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Amazon’s Channels Platform Will Drop HBO Next Year


Tony Goncalves, Chief Executive Officer of Otter Media, speaks onstage at HBO Max WarnerMedia Investor Day Presentation at Warner Bros. Studios on October 29, 2019, in Burbank, California.

Tony Goncalves, Chief Executive Officer of Otter Media, speaks onstage at HBO Max WarnerMedia Investor Day Presentation at Warner Bros. Studios on October 29, 2019, in Burbank, California.
Photo: Presley Ann (Getty Images)

Starting next year, you won’t find HBO among Amazon’s Prime Video Channels selection anymore, CNBC reports. That was apparently one of WarnerMedia’s conditions in the months-long negotiations to bring its subscription streaming service, HBO Max, to Amazon Fire TV devices.

Once the companies’ current placement deal expires next year, subscribers will have to navigate to the dedicated HBO Max app instead of watching HBO’s library by way of Amazon’s Fire TV interface. The difference may sound negligible, and from a user standpoint, it kind of is. But for WarnerMedia, it’s potentially a huge win. Consolidating access to its content to a single entry point, the HBO Max app, makes it that much easier to collect valuable viewer data that WarnerMedia can leverage into targeted ads whenever it rolls out its cheaper, advertising-supported version of the app (supposedly next year if its parent company AT&T can get its shit together). The company did the same with Apple TV Channels back in May when HBO Max first launched.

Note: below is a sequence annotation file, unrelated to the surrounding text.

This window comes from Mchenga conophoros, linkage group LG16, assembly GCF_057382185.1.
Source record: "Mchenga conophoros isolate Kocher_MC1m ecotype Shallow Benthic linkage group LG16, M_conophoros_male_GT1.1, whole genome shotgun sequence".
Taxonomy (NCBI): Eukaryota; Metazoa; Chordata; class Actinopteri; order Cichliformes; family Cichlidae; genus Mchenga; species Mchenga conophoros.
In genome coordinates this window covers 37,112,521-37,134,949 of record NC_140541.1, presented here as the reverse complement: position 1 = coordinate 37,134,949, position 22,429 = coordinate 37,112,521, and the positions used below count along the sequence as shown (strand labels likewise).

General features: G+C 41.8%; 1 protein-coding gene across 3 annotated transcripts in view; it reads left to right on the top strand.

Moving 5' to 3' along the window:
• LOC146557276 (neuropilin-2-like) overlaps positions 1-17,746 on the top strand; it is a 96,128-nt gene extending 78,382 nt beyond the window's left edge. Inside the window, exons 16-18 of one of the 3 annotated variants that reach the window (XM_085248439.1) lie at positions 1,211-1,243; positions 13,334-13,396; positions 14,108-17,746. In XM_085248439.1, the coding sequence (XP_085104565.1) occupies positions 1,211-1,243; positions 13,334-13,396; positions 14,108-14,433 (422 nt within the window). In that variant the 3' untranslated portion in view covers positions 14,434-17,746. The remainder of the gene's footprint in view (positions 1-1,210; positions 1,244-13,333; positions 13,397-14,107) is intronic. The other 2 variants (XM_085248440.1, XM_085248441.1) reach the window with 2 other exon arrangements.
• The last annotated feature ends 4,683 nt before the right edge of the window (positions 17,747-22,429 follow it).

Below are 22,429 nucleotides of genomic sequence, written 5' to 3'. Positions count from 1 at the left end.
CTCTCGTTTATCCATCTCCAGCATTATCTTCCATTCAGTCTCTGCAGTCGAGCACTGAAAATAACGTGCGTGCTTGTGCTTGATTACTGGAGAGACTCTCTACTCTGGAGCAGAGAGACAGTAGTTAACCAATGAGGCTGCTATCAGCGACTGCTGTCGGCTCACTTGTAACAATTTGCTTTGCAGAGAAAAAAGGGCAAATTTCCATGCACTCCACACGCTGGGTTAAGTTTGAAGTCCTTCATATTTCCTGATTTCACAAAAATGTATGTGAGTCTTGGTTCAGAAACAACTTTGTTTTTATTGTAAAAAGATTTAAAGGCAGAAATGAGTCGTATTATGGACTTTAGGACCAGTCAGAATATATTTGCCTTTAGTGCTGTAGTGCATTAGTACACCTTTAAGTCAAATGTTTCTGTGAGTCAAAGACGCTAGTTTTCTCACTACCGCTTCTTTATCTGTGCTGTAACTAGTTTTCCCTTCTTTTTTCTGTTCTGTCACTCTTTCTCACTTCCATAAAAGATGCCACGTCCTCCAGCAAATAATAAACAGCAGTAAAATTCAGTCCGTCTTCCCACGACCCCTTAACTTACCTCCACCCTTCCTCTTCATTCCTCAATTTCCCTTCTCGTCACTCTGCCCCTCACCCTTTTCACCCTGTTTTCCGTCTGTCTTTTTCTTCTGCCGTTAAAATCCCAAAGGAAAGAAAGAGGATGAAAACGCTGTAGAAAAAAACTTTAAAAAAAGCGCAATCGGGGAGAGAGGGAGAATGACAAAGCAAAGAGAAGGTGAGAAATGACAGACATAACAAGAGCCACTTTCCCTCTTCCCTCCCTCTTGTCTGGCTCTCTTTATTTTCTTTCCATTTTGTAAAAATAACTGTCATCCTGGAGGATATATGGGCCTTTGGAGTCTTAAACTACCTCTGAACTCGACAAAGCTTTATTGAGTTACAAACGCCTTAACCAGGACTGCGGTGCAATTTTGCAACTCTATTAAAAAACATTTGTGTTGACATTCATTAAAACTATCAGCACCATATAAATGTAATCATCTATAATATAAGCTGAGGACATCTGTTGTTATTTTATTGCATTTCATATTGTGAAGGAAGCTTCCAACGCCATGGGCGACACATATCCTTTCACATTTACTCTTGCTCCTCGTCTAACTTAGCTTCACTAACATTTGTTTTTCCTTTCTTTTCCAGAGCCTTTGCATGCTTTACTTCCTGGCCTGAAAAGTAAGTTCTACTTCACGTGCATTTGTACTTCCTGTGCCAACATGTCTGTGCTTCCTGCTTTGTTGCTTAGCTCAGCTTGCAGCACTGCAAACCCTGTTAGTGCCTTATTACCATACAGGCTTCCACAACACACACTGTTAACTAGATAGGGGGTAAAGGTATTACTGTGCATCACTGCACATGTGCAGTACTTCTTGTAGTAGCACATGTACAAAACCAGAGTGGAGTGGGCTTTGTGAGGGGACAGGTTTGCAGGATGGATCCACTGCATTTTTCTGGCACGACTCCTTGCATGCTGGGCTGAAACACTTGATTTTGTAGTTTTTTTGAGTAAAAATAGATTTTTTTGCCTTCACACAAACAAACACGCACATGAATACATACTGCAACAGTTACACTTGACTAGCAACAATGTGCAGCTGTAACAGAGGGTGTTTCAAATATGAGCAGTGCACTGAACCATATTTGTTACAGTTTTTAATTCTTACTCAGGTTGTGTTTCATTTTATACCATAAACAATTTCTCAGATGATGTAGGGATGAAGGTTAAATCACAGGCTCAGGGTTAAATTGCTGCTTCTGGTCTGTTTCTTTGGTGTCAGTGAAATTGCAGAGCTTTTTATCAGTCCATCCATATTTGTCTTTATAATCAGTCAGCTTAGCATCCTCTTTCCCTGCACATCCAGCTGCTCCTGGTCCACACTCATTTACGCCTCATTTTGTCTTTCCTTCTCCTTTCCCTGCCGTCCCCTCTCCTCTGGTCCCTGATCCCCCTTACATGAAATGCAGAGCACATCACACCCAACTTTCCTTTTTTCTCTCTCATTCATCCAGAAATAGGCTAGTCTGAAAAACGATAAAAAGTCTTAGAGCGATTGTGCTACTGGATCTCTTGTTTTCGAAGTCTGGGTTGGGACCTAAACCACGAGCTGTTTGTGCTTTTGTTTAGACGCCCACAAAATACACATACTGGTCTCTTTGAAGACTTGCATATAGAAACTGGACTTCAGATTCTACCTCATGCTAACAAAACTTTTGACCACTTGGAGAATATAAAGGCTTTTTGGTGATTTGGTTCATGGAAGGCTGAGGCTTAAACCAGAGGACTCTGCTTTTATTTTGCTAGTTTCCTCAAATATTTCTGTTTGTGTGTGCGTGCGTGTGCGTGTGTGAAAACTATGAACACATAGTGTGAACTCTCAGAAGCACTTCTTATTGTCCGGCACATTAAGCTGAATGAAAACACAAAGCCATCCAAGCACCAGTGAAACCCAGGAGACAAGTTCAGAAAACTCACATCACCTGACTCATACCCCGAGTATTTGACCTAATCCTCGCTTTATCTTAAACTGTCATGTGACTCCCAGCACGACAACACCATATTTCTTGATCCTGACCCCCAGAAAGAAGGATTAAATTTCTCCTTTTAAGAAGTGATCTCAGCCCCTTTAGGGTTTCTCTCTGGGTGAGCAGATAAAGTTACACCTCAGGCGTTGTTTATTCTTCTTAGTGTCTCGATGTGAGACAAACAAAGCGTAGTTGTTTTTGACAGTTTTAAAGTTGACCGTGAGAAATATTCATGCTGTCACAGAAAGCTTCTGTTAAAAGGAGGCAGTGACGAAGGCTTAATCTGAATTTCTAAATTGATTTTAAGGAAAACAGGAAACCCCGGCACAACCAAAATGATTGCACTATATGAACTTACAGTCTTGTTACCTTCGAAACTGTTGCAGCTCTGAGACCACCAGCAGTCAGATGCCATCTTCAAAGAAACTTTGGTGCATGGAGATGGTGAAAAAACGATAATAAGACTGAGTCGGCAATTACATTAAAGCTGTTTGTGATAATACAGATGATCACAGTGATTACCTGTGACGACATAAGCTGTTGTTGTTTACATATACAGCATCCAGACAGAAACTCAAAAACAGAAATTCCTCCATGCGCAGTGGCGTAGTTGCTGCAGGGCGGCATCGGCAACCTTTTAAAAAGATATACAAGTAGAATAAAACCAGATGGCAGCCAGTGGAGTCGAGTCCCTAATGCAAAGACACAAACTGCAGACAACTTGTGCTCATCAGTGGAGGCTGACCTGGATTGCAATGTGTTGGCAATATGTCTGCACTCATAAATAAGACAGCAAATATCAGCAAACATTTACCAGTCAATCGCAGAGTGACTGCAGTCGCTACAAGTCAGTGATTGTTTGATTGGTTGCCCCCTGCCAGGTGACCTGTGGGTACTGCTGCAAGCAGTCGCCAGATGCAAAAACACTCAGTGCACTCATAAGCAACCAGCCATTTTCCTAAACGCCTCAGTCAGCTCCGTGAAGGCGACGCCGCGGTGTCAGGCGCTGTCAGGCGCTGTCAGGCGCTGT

Sources familiar with the deal, which was finally announced earlier this week, told CNBC that HBO’s removal from the Amazon Channels store was a “major sticking point” for WarnerMedia in the negotiations. The full terms of the agreement have not been disclosed at this time.

As a refresher, HBO Max includes HBO’s full library, new Max originals, and content from the slew of other studios WarnerMedia has deals with such as Adult Swim, Cartoon Network, Studio Ghibli, Crunchyroll, Turner Classic Movies, and others. Compared to other streaming platforms like Netflix and Hulu, the service’s $15-per-month price point is pretty steep. WarnerMedia cut that down to $12/month for a year during September, which could indicate that it’s hurting for subscribers. If that’s true, the company’s stipulation to keep HBO Max out of the Amazon Channels store could be a double-edged sword if it ends up losing out on potential subscriber growth.

When HBO Max first launched on most major streaming platforms earlier this year, Roku and Fire TV, which together make up more than a third of the streaming market in the U.S., were notably not among them. Now that WarnerMedia has secured a deal with Amazon, sources told the outlet that the company plans to turn its full attention to nailing down a deal with Roku. A Roku spokesperson told Gizmodo on Monday that the company did not have any updates to share “at this time” concerning a dedicated HBO Max app potentially coming to its platform. 



Source: Gizmodo, Author: Alyse Stanley

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